Friday, July 5, 2013

Small Space Gardening Methods


Queen Composter shares methods for increasing yields when gardening when space is limited. 

As a society we are too dependent upon food grown far away, and many communities are not food secure. In my own area many of the local farms, despite being protected by an agricultural land reserve, are being gradually developed, making even the small amount of locally grown organic food even harder to find. Planting a garden, even a small garden, is important for the environment and more people are turning to backyard gardens in the same way our grandparents and great grandparents did with their victory gardens in the Second World War.

Most people do not have the space for a large vegetable garden. For those of us living in urban areas with little outside space it can feel impossible. However, there are ways to maximize what is available and grow enough food to supplement the produce we buy.

I am lucky to have a fairly large backyard but my garden plot is currently small and I have to maximize how I grow my food. So far this growing season I have been able to cut down on the amount of fresh produce I buy because we have been able to eat several meals each week from my garden.


Container Gardening

The easiest way to grow food in a small space is to use containers. Before moving to our single family home we lived in an apartment and a townhouse and this was the only option available to us. This can be very effective as most vegetables can be grown in containers. I currently increase the amount of plants I am able to grow using containers for tomatoes, herbs, horseradish, strawberries and some greens to supplement what I have growing in my raised beds. The main issue I have found with container gardening is that they require daily watering and require more fertilizing than garden beds.
Look at all those strawberry flowers! My kids
pick the berries before I get a chance to have any.

Grow Up

I don’t have a lot of space for plants to grow out so instead I have my plants grow up. Some plants naturally grow up easily, like peas and beans. Other plants, like pumpkins and cucumbers, are vines and will grow up with some training.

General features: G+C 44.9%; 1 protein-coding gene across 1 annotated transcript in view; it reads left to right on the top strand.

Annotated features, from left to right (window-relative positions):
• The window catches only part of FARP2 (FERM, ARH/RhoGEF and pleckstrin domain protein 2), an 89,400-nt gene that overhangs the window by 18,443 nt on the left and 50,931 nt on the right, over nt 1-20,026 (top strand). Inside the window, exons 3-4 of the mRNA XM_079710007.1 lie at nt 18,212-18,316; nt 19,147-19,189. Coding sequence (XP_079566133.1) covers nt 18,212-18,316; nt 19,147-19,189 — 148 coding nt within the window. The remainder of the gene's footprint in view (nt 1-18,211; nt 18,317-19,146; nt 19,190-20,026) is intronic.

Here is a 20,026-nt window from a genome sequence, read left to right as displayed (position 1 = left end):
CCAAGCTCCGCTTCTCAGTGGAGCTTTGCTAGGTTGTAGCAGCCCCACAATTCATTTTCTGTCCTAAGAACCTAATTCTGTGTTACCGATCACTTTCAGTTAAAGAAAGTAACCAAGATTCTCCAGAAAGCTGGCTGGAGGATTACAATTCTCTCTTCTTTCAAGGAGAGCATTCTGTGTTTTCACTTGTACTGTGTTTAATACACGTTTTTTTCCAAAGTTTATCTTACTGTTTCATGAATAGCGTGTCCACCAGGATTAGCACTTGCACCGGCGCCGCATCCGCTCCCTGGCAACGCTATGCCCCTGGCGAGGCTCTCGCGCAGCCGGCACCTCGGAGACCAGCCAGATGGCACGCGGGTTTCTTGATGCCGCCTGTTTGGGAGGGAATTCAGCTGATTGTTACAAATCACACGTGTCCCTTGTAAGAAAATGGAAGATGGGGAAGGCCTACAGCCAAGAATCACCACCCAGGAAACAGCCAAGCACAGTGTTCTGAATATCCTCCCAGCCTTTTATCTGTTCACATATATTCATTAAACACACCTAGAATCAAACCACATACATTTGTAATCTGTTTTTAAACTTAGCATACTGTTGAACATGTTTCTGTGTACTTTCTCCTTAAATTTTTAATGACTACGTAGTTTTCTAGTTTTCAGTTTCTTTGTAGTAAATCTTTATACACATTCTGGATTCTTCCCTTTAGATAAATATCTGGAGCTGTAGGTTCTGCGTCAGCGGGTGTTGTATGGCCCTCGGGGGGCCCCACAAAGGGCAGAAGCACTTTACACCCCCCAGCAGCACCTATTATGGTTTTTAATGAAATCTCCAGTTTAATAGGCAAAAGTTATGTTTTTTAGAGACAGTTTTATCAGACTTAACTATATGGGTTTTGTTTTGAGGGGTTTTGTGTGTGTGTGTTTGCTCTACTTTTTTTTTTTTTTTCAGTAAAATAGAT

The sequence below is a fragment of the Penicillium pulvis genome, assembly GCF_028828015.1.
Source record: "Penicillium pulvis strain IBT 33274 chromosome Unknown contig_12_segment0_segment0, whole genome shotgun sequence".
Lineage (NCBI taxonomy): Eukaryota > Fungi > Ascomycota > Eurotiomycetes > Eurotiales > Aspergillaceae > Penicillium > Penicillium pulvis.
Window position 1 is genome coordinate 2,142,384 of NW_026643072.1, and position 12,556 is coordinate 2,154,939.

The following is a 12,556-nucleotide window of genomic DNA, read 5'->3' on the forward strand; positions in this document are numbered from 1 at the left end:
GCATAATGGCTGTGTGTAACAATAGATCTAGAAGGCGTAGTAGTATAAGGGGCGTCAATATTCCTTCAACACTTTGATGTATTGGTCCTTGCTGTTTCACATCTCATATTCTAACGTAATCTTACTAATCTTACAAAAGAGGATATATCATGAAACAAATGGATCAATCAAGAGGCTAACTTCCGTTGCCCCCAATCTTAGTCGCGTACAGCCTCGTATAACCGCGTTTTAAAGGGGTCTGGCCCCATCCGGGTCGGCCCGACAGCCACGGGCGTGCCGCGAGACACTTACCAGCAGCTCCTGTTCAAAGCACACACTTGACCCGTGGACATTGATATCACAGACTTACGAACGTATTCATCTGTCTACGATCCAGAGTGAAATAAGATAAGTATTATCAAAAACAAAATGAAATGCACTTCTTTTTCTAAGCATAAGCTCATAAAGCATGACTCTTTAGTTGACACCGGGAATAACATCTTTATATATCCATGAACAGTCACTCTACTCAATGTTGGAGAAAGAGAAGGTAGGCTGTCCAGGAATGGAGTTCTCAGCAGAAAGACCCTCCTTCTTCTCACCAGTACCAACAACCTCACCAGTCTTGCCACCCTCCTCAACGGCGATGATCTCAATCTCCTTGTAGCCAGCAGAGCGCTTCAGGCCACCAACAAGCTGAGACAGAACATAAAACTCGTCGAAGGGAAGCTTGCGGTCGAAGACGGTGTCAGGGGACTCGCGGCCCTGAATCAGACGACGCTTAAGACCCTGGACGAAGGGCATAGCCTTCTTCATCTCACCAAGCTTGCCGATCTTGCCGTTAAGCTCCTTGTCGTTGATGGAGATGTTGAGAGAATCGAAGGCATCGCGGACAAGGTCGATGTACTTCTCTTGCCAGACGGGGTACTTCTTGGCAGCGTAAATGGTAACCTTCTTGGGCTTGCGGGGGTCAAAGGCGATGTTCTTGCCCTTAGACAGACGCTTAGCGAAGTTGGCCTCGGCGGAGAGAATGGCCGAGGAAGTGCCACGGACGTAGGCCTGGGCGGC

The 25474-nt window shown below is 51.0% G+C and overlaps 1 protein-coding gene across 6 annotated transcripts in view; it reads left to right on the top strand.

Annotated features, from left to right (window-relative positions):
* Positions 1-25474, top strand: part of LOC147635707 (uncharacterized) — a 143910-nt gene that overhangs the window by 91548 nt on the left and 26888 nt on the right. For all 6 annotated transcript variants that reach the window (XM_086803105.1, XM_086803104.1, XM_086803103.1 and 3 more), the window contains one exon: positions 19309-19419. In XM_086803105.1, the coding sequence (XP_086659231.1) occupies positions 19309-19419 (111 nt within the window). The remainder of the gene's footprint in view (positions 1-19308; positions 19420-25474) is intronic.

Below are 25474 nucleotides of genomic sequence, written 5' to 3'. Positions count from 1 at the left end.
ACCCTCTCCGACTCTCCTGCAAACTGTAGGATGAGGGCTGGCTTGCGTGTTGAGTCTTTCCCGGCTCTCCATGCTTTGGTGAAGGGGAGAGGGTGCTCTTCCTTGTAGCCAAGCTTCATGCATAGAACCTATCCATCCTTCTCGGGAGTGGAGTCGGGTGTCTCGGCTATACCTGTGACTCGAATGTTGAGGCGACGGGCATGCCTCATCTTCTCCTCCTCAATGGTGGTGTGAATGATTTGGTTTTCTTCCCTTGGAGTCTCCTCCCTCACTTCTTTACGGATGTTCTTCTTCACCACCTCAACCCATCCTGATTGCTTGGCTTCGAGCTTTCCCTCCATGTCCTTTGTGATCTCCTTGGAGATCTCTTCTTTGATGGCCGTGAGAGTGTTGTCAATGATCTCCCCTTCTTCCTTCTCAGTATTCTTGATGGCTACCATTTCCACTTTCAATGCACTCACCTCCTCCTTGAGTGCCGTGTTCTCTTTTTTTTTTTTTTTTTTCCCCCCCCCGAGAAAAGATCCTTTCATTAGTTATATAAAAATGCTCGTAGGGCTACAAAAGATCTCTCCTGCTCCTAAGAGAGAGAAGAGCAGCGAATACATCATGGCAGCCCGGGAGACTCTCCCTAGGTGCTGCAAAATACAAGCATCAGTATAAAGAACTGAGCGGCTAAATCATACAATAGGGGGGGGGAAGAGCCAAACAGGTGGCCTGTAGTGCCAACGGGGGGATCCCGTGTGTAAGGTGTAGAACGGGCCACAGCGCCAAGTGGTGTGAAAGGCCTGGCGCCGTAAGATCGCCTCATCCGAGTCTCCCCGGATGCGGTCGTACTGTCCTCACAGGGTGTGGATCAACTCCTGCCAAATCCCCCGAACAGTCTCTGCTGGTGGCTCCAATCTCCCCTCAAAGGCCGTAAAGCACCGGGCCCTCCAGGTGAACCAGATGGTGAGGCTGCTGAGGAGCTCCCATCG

The cucumbers are beginning to vine up the trellis nicely.
I tend to be overzealous with planting, not allowing my squash enough room to grow. This year I am trying an idea I saw on Pinterest: I am using tomato cages to keep the leaves growing up to help give the zucchini more space.
My zucchinis growing up in tomato cages.

Staggering Planting and Growing Rates

To increase the variety of food I can grow, I plant early maturing plants in the same bed as later varieties. For example, I planted beets down the middle of the bed where I planted my summer squash. The beets are now ready for harvest just as the squash is exploding. Brussels sprouts, which are a Thanksgiving dinner tradition in my family, are very slow growing so I planted them in the same bed as my peas, beans and potatoes. Right now the latter are filling the bed, but as they finish for the season my Brussels sprouts will take over.
The beets are growing down the middle of the squash. 
In between my rows of garlic I planted carrots and onions. I pulled up the garlic yesterday, just in time for the carrots to fill out. I hope the onions fill out soon.
This photo was taken a few weeks ago, before the carrots
 filled out and I harvested the garlic. The onions are still quite small.

Square Foot Gardening

Another way to maximize the amount of food grown in a small space is to fill an area rather than plant in rows. I sow seeds liberally and don’t thin out the seedlings as they grow. I use this for growing greens because I want to grow as much as I can before they bolt in the summer heat.
Salad bowl lettuce and Amish deer tongue lettuce
completely filling the area.

Even though I have an outdoor space large enough for four raised beds, all of these techniques can be used for container gardening on an apartment deck or townhouse patio. The most important thing is to just start growing. It is the best way to make sure we have organic, locally grown food instead of food shipped from hundreds or thousands of miles away.


2 comments:

Green Bean said...

I look forward to hearing about how the squash/tomato cage thing goes. I saw that on Pinterest and, in retrospect, I should have done that with my zucchini as well.

Christy said...

Time will tell how the tomato cages for squash work in the long run, but so far they are working well. They help the leaves spread up and out rather than just out, giving lots of space between and under the plants. Last year I had a problem with lots of blossom drop - the little zucchinis not developing because the pollinators couldn't get to them (everything was too busy and full). This year I have a bunch of little baby zucchinis coming along well. Fingers crossed!

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